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“I have to tell you,” said Jess, “I’m really thrilled.”

She was looking as she’d looked every day of the twenty years I’d known her: plain, sensible clothes, not a scrap of make-up, her only ornament a thin, barely visible gold chain she’d gotten as a birthday gift from her parents.

Jess hadn’t been interested in college. After high school, she’d volunteered to teach in some godforsaken village in Africa.

“Isn’t it dangerous there?” I’d asked.

“Oh, crossing the street is dangerous,” said Jess, “I’ll be doing good.”

In somebody else’s mouth, that might have sounded pretentious or naïve. But it suited Jess. She was earnest about her charitable projects, whether collecting food and clothes for families who’d lost everything in the latest super storm or promoting better conditions for shelter dogs.

She’d married a darling guy. Maurice was a musician, high on talent, low on drive and luck. They lived in something very close to squalor. I was always glad to escape after a visit. Everything looked dusty, felt grimy. Wisps of fur from their latest rescue pet drifted along the floor.

“We couldn’t just leave him,” Jess declared about an enormous, grouchy tomcat stalking through their rooms as if he owned them. “He was due to be…you know.”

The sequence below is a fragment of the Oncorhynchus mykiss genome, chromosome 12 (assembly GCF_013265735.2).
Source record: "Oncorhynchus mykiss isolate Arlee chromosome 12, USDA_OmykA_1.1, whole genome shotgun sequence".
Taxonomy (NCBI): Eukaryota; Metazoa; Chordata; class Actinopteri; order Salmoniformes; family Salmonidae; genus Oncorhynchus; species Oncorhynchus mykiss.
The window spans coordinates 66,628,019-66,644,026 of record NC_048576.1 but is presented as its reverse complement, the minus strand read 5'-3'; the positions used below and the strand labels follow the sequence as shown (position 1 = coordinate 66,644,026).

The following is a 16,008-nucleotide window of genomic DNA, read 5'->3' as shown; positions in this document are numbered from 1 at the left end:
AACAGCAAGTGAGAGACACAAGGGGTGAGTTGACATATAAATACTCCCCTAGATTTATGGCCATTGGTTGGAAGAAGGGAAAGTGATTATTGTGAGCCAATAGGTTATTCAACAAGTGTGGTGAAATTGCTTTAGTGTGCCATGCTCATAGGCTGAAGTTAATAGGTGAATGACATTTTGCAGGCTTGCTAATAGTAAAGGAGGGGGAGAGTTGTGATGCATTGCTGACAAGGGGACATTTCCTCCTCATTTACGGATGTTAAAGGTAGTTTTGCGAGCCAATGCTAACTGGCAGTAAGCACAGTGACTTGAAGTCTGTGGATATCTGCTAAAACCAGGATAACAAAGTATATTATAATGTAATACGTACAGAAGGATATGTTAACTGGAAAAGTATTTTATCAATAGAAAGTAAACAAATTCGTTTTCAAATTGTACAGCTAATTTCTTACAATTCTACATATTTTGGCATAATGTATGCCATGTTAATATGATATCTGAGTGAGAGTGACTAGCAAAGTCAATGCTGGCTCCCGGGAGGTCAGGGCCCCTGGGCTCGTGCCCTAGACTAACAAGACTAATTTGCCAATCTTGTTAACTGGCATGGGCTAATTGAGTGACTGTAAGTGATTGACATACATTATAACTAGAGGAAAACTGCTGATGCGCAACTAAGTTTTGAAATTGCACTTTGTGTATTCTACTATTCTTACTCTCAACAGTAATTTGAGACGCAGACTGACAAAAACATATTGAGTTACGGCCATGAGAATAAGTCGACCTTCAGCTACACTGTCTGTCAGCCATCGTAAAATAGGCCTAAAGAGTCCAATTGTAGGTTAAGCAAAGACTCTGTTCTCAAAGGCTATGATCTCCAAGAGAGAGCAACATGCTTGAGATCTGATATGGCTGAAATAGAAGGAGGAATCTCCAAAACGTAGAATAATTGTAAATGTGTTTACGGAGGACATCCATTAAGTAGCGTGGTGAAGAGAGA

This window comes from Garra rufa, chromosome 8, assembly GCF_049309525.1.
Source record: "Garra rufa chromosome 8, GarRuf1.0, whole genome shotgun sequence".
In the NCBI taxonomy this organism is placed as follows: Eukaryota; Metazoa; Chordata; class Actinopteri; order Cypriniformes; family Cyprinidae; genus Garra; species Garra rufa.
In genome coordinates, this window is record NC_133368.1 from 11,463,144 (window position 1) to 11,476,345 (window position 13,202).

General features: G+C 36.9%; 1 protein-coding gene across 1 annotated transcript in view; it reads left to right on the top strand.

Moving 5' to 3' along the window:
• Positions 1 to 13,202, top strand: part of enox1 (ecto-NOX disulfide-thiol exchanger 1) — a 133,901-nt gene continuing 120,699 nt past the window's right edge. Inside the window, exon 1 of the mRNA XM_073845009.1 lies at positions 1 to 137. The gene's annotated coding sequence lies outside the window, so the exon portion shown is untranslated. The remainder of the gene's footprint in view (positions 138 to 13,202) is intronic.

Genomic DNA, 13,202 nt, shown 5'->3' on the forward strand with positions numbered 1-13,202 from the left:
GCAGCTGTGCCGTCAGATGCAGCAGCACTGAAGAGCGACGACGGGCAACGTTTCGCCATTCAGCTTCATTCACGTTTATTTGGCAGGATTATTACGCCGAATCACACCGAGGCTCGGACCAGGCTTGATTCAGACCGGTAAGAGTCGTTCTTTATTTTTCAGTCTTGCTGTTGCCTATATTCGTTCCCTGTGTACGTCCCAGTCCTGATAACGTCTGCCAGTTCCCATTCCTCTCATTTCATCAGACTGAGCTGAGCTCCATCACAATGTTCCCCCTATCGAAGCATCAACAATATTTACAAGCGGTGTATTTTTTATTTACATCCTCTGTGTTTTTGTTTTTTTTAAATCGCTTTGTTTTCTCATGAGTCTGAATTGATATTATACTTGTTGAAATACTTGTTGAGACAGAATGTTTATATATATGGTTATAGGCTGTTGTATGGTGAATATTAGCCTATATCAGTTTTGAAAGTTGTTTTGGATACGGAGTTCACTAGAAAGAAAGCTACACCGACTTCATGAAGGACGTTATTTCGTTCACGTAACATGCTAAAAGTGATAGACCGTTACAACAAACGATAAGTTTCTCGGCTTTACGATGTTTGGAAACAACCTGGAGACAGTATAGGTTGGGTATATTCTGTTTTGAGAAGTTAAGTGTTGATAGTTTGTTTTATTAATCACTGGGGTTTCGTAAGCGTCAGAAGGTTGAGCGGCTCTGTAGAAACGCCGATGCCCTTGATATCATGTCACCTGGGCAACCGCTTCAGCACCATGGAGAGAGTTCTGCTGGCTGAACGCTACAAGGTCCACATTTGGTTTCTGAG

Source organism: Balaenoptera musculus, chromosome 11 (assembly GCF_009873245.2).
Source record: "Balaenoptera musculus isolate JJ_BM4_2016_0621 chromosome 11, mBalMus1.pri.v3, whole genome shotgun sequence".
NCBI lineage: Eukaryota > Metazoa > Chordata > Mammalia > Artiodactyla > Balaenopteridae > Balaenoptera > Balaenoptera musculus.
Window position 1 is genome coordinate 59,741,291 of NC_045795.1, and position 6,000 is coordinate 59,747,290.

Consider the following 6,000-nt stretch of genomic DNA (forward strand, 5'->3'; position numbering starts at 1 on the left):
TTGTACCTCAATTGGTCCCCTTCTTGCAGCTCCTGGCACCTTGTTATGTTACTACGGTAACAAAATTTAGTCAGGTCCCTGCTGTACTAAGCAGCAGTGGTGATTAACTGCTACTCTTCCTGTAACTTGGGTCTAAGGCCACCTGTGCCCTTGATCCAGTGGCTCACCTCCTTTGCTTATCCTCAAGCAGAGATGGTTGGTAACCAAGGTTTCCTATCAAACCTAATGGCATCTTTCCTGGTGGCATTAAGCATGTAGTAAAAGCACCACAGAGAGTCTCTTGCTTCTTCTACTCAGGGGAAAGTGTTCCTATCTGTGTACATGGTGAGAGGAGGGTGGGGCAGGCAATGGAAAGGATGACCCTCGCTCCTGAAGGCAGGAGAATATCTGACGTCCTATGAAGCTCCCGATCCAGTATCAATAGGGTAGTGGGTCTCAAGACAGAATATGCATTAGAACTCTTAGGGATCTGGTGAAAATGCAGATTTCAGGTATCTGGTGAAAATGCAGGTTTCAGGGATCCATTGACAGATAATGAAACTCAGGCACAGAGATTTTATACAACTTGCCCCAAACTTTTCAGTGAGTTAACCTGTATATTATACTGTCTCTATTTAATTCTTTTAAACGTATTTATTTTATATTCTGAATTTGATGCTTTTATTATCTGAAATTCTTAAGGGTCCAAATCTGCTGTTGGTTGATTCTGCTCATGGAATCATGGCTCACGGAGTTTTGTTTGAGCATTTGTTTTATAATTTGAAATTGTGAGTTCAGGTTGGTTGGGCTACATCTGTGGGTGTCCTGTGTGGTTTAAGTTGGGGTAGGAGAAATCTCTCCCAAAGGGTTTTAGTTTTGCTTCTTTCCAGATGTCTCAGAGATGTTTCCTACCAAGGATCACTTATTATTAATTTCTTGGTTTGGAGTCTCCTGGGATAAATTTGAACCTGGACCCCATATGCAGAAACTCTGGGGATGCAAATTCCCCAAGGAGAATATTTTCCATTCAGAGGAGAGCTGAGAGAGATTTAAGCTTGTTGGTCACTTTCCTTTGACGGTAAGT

I smiled vaguely, unsure of what I felt. Maybe sadness. Maybe admiration.

Then, out of the blue, a clip Maurice posted on YouTube went viral. It was simple, silly and appealing. Maurice picked out a tune on his guitar as big Tom crouched beside him yowling his heart out. People noticed, important people, producers. Appearances were offered, an album made. The money poured in.

How will those pure souls handle it? I thought. It’ll be gone in a wink, even faster.

That’s when something odd happened. Jess and Maurice invested in a home. Not something modest and unassuming, but a two-story penthouse in The Missouri, the ritziest old building in the city, popular with princes and movie stars.

Now here was Jess, placidly sipping coffee, wearing her sensible clothes and thin gold chain, eyes glowing as she bashfully confessed how she’d been seduced by the building’s splendor: the glittering chandeliers in the lobby, the apartment’s spacious rooms, the heated pool, the carefully tended grounds.

“I couldn’t believe the roses, wow, the roses, those huge, showy ones that look like velvet.” Her mouth formed a perfect O. “They bring you a fresh bouquet every morning. You can even have a butler if you want one.”

“I know, darling,” I said. “Tom’ll live well.”

Jess frowned, a small, puzzled frown that quickly vanished. “We had to have him put down. No pets allowed. Well, maybe a small, pedigreed dog, but not, well, Tom.”

She stretched her fingers out to stroke a plump red rose. The labyrinth of petals at its heart was such dark crimson it was almost black.

“Labyrinth” was published in MacQueen’s Quinterly.


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